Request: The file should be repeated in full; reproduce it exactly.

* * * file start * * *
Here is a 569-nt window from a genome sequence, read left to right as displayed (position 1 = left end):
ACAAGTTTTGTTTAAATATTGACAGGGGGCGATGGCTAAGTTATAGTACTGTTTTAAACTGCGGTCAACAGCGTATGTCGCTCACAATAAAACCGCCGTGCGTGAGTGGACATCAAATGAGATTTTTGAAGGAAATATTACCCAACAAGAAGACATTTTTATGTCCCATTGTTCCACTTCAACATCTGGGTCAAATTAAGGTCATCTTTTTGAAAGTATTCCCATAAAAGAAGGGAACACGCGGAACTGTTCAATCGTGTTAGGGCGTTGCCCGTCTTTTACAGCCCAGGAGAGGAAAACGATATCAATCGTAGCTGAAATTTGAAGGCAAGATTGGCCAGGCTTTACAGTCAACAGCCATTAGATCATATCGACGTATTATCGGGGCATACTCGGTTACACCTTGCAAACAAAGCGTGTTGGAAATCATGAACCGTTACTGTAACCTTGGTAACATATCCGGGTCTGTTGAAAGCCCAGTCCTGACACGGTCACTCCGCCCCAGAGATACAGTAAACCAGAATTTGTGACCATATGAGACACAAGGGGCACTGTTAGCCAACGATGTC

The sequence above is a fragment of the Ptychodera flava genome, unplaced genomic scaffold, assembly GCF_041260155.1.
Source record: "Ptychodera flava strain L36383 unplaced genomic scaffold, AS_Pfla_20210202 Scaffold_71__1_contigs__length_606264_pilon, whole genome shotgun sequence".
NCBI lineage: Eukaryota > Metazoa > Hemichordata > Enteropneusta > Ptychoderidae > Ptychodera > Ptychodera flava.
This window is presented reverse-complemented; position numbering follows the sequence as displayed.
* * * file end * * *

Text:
Here is a 569-nt window from a genome sequence, read left to right as displayed (position 1 = left end):
ACAAGTTTTGTTTAAATATTGACAGGGGGCGATGGCTAAGTTATAGTACTGTTTTAAACTGCGGTCAACAGCGTATGTCGCTCACAATAAAACCGCCGTGCGTGAGTGGACATCAAATGAGATTTTTGAAGGAAATATTACCCAACAAGAAGACATTTTTATGTCCCATTGTTCCACTTCAACATCTGGGTCAAATTAAGGTCATCTTTTTGAAAGTATTCCCATAAAAGAAGGGAACACGCGGAACTGTTCAATCGTGTTAGGGCGTTGCCCGTCTTTTACAGCCCAGGAGAGGAAAACGATATCAATCGTAGCTGAAATTTGAAGGCAAGATTGGCCAGGCTTTACAGTCAACAGCCATTAGATCATATCGACGTATTATCGGGGCATACTCGGTTACACCTTGCAAACAAAGCGTGTTGGAAATCATGAACCGTTACTGTAACCTTGGTAACATATCCGGGTCTGTTGAAAGCCCAGTCCTGACACGGTCACTCCGCCCCAGAGATACAGTAAACCAGAATTTGTGACCATATGAGACACAAGGGGCACTGTTAGCCAACGATGTC

The sequence above is a fragment of the Ptychodera flava genome, unplaced genomic scaffold, assembly GCF_041260155.1.
Source record: "Ptychodera flava strain L36383 unplaced genomic scaffold, AS_Pfla_20210202 Scaffold_71__1_contigs__length_606264_pilon, whole genome shotgun sequence".
NCBI lineage: Eukaryota > Metazoa > Hemichordata > Enteropneusta > Ptychoderidae > Ptychodera > Ptychodera flava.
This window is presented reverse-complemented; position numbering follows the sequence as displayed.